Antidote: Overemphasizing the risks of statin drugs

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Antidote: Overemphasizing the risks of statin drugs
Antidote: Overemphasizing the risks of statin drugs

As most of you know, the FDA has placed a warning on our top cholesterol-lowering drugs about the risk of diabetes and cognitive problems. By the time the news media gets through with it, I am hoping that this warning doesn't end up doing more harm than good.

For one thing, there is as of yet no proof that statin drugs can cause diabetes. In fact, the 2008 ­JUPITER trial which first showed an association also showed that rosuvastatin (Crestor) reduced cardiac events in patients who didn't even have elevated cholesterols.

A 2010 study in the Lancet, which reviewed several other studies, showed a 9% increased rate of diabetes in patients who were taking statins. But these same statins were busy saving lives in patients with heart disease and at risk of heart disease.

As a physician who prescribes statins all the time, I can tell you that though I am cognizant of the possible risk of diabetes, it doesn't influence my decision to prescribe these lifesaving drugs in most cases. Medicine is an art, and a decision is made on a case-by-case basis, but in most cases my decision is weighed heavily in favor of using a statin when a patient is at risk of a heart attack or stroke.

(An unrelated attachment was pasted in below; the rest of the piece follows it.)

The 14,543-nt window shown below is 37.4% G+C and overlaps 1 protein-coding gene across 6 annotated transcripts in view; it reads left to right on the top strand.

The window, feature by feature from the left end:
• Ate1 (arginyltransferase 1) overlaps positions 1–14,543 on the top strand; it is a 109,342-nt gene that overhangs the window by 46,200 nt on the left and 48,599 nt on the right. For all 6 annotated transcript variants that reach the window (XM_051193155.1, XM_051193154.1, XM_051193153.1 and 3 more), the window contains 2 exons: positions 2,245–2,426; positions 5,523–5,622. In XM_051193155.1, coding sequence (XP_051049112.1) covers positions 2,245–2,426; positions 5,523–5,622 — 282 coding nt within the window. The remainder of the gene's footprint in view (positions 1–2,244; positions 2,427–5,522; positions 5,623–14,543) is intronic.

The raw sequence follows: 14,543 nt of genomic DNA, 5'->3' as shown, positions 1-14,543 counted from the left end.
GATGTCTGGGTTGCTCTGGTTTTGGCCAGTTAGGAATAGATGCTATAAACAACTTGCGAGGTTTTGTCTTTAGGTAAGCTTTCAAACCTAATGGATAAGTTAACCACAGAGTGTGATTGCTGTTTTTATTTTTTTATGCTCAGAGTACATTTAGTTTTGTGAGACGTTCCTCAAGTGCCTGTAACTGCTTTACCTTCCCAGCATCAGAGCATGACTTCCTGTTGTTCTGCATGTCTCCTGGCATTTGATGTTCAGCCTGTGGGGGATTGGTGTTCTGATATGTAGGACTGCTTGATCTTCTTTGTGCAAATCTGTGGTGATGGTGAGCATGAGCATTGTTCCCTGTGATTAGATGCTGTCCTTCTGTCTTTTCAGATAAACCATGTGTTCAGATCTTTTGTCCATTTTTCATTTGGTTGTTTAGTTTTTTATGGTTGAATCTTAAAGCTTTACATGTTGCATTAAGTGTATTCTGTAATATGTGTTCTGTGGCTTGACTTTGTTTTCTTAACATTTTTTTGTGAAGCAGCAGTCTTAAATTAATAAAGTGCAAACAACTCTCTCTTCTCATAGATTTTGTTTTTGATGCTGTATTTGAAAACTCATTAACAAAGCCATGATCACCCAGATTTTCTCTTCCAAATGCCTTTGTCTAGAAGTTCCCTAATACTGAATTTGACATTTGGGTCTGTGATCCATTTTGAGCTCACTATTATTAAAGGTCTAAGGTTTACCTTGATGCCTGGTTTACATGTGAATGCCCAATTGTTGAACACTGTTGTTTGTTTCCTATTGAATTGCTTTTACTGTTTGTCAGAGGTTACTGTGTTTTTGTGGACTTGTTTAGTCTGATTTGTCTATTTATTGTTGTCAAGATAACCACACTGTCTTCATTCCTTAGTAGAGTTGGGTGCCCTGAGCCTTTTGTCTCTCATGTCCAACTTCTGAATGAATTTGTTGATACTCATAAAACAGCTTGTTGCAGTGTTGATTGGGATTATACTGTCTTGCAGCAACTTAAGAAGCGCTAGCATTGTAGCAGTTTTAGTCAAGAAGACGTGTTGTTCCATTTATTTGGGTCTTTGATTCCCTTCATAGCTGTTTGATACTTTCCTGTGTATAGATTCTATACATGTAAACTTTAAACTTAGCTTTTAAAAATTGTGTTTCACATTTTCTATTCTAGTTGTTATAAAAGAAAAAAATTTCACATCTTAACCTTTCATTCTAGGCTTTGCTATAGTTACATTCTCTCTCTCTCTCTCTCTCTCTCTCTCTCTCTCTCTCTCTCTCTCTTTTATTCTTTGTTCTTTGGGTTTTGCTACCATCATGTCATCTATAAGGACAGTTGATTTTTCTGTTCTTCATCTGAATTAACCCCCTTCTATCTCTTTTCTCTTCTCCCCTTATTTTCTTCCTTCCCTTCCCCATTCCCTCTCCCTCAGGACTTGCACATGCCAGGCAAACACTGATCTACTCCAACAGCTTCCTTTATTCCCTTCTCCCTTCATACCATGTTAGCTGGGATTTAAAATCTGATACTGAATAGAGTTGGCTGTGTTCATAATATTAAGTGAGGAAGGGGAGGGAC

The risk of cognitive problems or risk of memory loss is even less of a factor in my decision to prescribe a statin. For one thing, this possible side effect has only been demonstrated anecdotally. For another, even if it is real, it is reversible.

Statins may be the second-greatest drug (after antibiotics) ever created. We need to use them for their benefits, not run from them due to media-driven fear.

Marc Siegel, MD, is an internist and professor of medicine at New York University and the author of False Alarm: The Truth About the Epidemic of Fear
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